America’s serious acquaintance with, and acceptance of, Indian classical music began in the late 1950s through musicians such as the sitar maestro Ravi Shankar, the sarod virtuoso Ali Akbar Khan and the tabla master, Alla Rakha.
These artists belonged to the Hindustani school of Indian classical music. Eventually, musicians from the other school, Carnatic, toured America and Europe, and musicians and audiences in the West became familiar with both musical styles. The audiences weren’t always drawn from the elite: battalions of long-haired shabbily-attired hippies swayed and rocked and gyrated to Ravi Shankar’s dazzling performance at Woodstock in 1969.
Familiarity brought out the differences between Western and Indian classical music. Indian music was monotonic, based on ragas, musical scales comprising specific notes, which the musician played, moving up (aarohana) and down (avarohana) the scale. Western music was polyphonic, based on harmony where the melody was played simultaneously with other notes that formed chords. The other main component of Indian music was the tala or measure of rhythm; the closest Western music equivalent would be the meter. In the West, there was great emphasis on the quality of tone, free from harshness or nasal and chesty sounds; in India, quality did not matter as much as accuracy of pitch and dexterity in the production of tones, especially when done rapidly without compromising on precision.
The roots of Indian classical music can be traced to a treatise called Natya-Shastra by Bharata (dated between 200 BCE to 200 CE) which dealt with instrumental music, drama and dance as artistic entities that intertwined to make a whole.
The split of classical music into the Hindustani and Carnatic schools probably culminated around the 16th century CE, the divergence beginning with the Muslim conquest of India which brought along with it the influence of Persian and other Islamic music. But the Muslims never vanquished the kingdoms of southern India, so the music there evolved without such external compulsions. The Hindustani style is prevalent in Northern India, Pakistan, Bangladesh and to an extent, Nepal and Afghanistan. Carnatic music extends over Southern India and the Tamil-speaking regions of Sri Lanka.
But over the years, the two schools have influenced each other – it is not as though each is barricaded from the other.
Filling a musical gap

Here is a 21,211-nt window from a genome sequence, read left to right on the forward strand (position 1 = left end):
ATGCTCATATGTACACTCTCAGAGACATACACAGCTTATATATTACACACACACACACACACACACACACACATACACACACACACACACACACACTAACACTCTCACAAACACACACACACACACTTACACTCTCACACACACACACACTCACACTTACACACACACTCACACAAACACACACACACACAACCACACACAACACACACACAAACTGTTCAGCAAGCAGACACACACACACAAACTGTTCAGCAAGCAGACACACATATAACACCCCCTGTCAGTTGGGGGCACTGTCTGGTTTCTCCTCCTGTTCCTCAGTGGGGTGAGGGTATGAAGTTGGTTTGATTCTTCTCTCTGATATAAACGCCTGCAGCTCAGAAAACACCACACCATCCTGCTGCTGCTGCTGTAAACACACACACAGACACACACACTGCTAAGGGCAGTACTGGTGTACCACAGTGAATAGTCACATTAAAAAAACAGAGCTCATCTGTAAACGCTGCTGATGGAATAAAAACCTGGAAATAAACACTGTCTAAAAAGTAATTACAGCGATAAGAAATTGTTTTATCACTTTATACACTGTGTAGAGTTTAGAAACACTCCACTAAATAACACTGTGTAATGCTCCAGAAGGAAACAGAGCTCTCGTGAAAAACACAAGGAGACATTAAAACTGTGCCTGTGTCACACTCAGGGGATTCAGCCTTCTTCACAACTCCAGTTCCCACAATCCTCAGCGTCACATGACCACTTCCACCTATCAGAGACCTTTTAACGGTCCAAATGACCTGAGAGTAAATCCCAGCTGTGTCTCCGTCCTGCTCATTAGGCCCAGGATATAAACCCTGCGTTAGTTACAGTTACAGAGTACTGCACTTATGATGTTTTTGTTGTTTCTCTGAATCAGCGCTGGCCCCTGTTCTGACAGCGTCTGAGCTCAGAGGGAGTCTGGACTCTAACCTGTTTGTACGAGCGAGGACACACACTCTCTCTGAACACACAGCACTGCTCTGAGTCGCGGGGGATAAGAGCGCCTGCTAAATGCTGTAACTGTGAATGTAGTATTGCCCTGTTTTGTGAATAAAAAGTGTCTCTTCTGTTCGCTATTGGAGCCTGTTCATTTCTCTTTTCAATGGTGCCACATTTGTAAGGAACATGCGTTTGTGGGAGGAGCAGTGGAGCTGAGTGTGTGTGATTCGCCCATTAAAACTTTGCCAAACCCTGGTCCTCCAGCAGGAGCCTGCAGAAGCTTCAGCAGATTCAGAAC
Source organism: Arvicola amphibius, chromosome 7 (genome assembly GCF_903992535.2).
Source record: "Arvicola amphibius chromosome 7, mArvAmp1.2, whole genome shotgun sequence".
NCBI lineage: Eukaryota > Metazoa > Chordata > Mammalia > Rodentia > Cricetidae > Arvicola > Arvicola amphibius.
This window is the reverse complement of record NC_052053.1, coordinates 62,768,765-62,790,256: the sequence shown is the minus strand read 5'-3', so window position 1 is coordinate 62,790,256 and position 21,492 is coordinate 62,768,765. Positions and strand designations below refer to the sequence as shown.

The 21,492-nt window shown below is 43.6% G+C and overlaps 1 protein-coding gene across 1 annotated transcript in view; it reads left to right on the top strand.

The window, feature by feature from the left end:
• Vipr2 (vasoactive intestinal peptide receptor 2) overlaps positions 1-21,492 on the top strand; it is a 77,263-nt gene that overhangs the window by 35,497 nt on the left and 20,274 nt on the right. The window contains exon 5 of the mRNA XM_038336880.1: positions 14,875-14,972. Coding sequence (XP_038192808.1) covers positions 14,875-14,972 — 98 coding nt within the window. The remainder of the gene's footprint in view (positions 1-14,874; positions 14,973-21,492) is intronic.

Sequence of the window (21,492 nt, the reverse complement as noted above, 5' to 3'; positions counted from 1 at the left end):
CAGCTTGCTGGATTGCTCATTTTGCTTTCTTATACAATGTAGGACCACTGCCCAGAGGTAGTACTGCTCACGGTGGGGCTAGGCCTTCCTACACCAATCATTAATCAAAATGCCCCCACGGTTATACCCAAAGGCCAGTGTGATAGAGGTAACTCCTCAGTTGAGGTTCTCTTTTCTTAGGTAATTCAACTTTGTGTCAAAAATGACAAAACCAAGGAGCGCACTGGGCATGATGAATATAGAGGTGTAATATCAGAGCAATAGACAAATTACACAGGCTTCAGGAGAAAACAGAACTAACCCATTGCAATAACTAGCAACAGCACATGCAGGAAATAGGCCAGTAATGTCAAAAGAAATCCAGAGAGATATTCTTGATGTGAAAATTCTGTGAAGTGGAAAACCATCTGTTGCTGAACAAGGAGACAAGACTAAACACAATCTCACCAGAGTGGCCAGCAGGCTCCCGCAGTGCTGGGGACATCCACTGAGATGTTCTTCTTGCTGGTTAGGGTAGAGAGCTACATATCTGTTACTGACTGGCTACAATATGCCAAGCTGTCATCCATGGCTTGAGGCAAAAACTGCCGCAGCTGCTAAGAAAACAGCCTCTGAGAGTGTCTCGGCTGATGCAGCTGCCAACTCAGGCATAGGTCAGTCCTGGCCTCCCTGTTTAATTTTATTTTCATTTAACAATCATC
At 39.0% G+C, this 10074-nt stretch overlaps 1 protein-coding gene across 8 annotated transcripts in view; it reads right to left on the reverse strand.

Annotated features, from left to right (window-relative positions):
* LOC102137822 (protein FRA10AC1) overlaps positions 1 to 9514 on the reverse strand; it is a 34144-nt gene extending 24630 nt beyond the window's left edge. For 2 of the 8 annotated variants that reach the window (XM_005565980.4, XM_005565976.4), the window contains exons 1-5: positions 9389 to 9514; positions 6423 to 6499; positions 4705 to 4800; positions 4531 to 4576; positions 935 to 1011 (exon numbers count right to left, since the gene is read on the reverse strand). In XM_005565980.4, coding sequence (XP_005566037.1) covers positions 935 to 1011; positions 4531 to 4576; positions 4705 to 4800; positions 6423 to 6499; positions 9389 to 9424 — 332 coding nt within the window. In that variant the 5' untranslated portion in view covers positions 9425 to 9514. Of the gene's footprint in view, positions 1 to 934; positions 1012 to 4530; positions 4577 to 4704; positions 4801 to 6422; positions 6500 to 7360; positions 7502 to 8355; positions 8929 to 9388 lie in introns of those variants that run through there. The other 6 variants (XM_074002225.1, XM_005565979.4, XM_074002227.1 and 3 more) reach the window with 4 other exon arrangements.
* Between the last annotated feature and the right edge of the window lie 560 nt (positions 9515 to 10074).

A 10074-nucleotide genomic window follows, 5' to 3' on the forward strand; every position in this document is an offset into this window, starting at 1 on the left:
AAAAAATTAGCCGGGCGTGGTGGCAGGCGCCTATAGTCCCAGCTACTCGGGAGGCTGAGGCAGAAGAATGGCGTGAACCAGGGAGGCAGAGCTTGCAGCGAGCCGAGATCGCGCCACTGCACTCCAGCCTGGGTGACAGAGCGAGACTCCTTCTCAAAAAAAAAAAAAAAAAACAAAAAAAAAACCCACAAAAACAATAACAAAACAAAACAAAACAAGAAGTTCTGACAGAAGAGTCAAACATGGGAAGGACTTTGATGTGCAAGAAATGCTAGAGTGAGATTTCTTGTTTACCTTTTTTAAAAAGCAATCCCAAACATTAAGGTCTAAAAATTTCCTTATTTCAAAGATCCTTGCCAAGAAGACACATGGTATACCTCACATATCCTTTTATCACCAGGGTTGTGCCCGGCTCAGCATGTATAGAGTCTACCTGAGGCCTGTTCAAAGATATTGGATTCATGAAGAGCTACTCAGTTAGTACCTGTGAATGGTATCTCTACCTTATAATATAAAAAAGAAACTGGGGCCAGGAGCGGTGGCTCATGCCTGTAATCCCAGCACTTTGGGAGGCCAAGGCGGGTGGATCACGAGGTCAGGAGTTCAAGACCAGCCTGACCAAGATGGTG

Among the many American musicians who studied Indian classical music is Ethan Sperry, Professor of Music and Director of Choral Activities, Portland State University, Oregon, and Artistic Director and Conductor, Oregon Repertory Singers. He grew up in an artistic family: his father was a tenor singer, his mother a sculptor. Though Americans invariably think of Ravi Shankar and Hindustani music when they hear the term Indian Classical Music, Sperry chose the road less taken and studied Carnatic music. “I got a grant to travel to Mumbai [Bombay] and Chennai [Madras] to study Indian music,” he said. “After some studying of Indian music theory (mostly Carnatic) and attending a lot of concerts, including many children’s concerts, which really helped me grasp how the theory was put into practice, I decided to try a purely choral arrangement of the music.”
But here was the snag. India has no choral tradition as its music is based on melody, not harmony. There are no ensembles, and the ones you might unearth sang in unison, not harmony. Would such a transplant between widely differing traditions be at all possible? Would it not expose the musician-innovator to accusations of turning a tradition into a travesty?
Sperry addressed that issue thus: “I learned from my father (who is also a musician) that great music is great because it captures some essential human feeling or experience and brings it to life. Our goal as musicians is to make a personal connection with that spark in the music and share it with others. You have to be willing to be vulnerable to do this.”
Sperry then elaborated on his experiments: “I got my start as an arranger singing a cappella in college. In this style we give all the instrumental parts to the voices and use the voice to try and imitate their sounds. I decided to try this same idea on an Indian raga. I chose the raga Ramkali because it strays so far from Western scales. I decided to improvise on the raga as if I were singing the piece and write down my best ideas. Then I did the same thing for the vocal parts, trying to use syllables that would make them sound like the Indian percussion and drone instruments that usually accompany a singer.”